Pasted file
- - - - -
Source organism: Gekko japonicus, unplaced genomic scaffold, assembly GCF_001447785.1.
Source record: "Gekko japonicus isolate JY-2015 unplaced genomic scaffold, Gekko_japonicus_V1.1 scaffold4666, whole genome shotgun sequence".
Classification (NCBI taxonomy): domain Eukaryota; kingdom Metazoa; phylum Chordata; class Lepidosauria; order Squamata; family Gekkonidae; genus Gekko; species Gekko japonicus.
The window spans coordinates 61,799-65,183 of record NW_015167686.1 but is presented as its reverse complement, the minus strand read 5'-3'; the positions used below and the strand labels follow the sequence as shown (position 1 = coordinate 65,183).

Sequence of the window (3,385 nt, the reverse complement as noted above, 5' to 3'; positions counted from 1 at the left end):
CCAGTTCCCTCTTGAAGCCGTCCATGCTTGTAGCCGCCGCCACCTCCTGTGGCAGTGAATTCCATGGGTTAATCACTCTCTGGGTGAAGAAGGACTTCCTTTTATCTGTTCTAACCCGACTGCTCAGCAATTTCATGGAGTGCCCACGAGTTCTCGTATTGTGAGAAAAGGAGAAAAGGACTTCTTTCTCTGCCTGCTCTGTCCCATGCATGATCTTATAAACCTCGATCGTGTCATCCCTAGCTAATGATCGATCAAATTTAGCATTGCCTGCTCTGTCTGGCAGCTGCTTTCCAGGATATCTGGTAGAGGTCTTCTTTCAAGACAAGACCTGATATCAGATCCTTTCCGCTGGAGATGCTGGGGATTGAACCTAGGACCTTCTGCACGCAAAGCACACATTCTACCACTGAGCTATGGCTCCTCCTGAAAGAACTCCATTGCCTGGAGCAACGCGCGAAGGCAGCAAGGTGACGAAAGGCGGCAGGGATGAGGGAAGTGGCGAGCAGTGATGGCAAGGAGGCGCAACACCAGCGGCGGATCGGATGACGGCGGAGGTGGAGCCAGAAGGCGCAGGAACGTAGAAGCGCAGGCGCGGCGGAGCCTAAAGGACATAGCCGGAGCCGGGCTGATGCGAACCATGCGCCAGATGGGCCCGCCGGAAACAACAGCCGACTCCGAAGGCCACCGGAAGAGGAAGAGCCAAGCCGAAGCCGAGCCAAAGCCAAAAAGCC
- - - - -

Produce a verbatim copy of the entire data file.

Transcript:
Source organism: Gekko japonicus, unplaced genomic scaffold, assembly GCF_001447785.1.
Source record: "Gekko japonicus isolate JY-2015 unplaced genomic scaffold, Gekko_japonicus_V1.1 scaffold4666, whole genome shotgun sequence".
Classification (NCBI taxonomy): domain Eukaryota; kingdom Metazoa; phylum Chordata; class Lepidosauria; order Squamata; family Gekkonidae; genus Gekko; species Gekko japonicus.
The window spans coordinates 61,799-65,183 of record NW_015167686.1 but is presented as its reverse complement, the minus strand read 5'-3'; the positions used below and the strand labels follow the sequence as shown (position 1 = coordinate 65,183).

Sequence of the window (3,385 nt, the reverse complement as noted above, 5' to 3'; positions counted from 1 at the left end):
CCAGTTCCCTCTTGAAGCCGTCCATGCTTGTAGCCGCCGCCACCTCCTGTGGCAGTGAATTCCATGGGTTAATCACTCTCTGGGTGAAGAAGGACTTCCTTTTATCTGTTCTAACCCGACTGCTCAGCAATTTCATGGAGTGCCCACGAGTTCTCGTATTGTGAGAAAAGGAGAAAAGGACTTCTTTCTCTGCCTGCTCTGTCCCATGCATGATCTTATAAACCTCGATCGTGTCATCCCTAGCTAATGATCGATCAAATTTAGCATTGCCTGCTCTGTCTGGCAGCTGCTTTCCAGGATATCTGGTAGAGGTCTTCTTTCAAGACAAGACCTGATATCAGATCCTTTCCGCTGGAGATGCTGGGGATTGAACCTAGGACCTTCTGCACGCAAAGCACACATTCTACCACTGAGCTATGGCTCCTCCTGAAAGAACTCCATTGCCTGGAGCAACGCGCGAAGGCAGCAAGGTGACGAAAGGCGGCAGGGATGAGGGAAGTGGCGAGCAGTGATGGCAAGGAGGCGCAACACCAGCGGCGGATCGGATGACGGCGGAGGTGGAGCCAGAAGGCGCAGGAACGTAGAAGCGCAGGCGCGGCGGAGCCTAAAGGACATAGCCGGAGCCGGGCTGATGCGAACCATGCGCCAGATGGGCCCGCCGGAAACAACAGCCGACTCCGAAGGCCACCGGAAGAGGAAGAGCCAAGCCGAAGCCGAGCCAAAGCCAAAAAGCC